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Rescooped by Deb Nystrom, REVELN from Connectivism
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The Attack on Higher Ed — and Why We Should Welcome It, MOOC Redux, TED Blog

The Attack on Higher Ed — and Why We Should Welcome It,  MOOC Redux, TED Blog | Agile Learning | Scoop.it

George Siemens taught the first MOOC back in 2008. He shares his take on why they're still valid -- and what might happen next in Higher Ed.


Excerpts:


As the failures and shortcomings of MOOCs were disseminated, schadenfreude mingled with personal beliefs prompted academics to lament completion rates and the failure of online learning while self-validating their own importance.


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Corporate MOOCs will be the big trend of 2014. ...MOOC providers will ...fill in the gap that existing universities do not address. 

         

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...[George Siemens is] struck by the range of errors and misunderstanding within both camps.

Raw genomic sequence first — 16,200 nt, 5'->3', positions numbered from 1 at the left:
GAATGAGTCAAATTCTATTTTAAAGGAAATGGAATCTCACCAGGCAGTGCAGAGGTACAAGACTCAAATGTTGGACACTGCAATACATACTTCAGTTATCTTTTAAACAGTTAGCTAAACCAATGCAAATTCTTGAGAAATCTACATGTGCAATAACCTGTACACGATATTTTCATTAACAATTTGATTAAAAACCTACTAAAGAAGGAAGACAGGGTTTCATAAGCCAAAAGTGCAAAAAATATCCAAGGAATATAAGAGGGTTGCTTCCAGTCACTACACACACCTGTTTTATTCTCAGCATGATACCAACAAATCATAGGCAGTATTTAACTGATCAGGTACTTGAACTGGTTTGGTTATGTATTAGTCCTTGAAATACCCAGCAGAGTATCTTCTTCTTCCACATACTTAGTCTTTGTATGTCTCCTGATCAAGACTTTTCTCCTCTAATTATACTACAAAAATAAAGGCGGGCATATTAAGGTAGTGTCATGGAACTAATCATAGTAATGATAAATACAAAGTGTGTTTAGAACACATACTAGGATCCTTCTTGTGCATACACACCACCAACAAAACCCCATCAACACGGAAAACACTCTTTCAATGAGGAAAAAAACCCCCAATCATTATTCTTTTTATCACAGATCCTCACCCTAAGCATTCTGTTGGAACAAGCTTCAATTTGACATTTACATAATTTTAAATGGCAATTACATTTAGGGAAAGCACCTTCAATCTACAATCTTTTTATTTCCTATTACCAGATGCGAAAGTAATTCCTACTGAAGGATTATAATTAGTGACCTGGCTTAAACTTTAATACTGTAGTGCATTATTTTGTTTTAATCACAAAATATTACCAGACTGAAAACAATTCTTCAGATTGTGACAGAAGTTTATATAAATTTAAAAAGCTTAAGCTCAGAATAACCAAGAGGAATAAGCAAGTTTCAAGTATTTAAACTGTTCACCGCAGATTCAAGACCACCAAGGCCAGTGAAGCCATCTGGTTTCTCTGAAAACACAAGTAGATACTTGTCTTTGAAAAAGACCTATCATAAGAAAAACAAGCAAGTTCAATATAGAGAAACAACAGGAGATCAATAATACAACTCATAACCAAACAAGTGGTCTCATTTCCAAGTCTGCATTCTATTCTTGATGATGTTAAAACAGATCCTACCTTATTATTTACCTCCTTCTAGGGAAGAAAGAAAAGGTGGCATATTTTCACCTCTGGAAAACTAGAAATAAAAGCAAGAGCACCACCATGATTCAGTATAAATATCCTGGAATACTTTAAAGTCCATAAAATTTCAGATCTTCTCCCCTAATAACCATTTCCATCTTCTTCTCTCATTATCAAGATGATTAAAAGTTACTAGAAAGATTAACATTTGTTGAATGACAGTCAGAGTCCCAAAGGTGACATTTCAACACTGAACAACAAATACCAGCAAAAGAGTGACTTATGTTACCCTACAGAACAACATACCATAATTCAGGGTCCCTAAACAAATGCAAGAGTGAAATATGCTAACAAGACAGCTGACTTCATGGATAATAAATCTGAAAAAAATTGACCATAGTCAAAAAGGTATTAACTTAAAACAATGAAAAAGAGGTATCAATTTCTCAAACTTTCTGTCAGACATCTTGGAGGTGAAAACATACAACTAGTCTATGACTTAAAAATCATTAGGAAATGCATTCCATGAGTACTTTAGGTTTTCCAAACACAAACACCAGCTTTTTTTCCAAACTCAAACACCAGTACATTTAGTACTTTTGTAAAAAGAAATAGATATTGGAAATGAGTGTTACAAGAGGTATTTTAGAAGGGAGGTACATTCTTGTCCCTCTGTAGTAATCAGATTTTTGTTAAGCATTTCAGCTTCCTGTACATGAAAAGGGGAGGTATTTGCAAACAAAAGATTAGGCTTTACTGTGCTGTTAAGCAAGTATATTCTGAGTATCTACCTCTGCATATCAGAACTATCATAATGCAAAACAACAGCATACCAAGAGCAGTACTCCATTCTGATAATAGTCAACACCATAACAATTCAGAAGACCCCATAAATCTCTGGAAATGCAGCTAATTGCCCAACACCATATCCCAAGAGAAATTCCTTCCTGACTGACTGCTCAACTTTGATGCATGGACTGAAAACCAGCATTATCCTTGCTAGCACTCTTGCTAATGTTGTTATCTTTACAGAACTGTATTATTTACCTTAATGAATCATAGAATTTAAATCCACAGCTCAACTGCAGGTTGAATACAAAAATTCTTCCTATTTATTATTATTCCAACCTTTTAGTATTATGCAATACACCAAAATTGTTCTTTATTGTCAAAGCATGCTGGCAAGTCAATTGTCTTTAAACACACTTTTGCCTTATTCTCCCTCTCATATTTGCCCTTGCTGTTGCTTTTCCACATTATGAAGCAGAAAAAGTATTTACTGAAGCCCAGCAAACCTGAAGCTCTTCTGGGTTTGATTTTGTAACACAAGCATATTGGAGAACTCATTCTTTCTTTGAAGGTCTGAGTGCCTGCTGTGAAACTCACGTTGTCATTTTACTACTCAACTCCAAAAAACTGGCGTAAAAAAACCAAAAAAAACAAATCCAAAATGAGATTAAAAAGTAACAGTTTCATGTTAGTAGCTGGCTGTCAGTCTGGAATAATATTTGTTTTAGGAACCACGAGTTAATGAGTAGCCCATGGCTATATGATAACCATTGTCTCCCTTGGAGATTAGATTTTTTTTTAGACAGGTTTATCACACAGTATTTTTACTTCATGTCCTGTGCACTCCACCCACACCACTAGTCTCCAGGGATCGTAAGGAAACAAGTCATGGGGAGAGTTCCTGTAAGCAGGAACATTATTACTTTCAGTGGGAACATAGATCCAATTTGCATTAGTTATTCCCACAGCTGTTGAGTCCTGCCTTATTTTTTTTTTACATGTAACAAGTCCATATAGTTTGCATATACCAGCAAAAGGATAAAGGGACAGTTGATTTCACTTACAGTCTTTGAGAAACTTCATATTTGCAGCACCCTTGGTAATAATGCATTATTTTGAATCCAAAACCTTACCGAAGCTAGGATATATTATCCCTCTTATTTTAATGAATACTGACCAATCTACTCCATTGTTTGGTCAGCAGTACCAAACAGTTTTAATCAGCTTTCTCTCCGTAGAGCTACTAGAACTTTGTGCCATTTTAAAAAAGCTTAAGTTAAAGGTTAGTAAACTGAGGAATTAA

...MOOCs are here to stay, in some form or other, not least because universities face many structural challenges. 
 

…what learners really need has diversified over the past several decades as the knowledge economy has expanded. Universities have not kept pace with learner needs and MOOCs have caused a much needed stir — a period of reflection and self-assessment. To date, higher education has largely failed to learn the lessons of participatory culture, distributed and fragmented value systems and networked learning. MOOCs have forced a serious assessment of the idea of a university and how education should be related to and supportive of the society in which it exists.
 

So what happens now?
 

Corporate MOOCs will be the big trend of 2014. ...MOOC providers will partner with corporations and fill in the gap that existing universities do not address.

Related posts & tools by Deb:



          



Via Dr. Susan Bainbridge
Deb Nystrom, REVELN's insight:

Turbulence, escalating costs point the way way to disruptive new forms of learning, highlighting networked learning, open systems and giving systems that have the correct balance of process, involvement and results.  

Flexibility and adapting to change is the essential new competency of the millenium, especially for higher education. ~  Deb

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Richard Platt's curator insight, February 3, 2014 10:14 PM

Universities just got told off

Rescooped by Deb Nystrom, REVELN from Maximizing Business Value
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Learning is the Work ~ The Future of Jobs

Learning is the Work ~ The Future of Jobs | Agile Learning | Scoop.it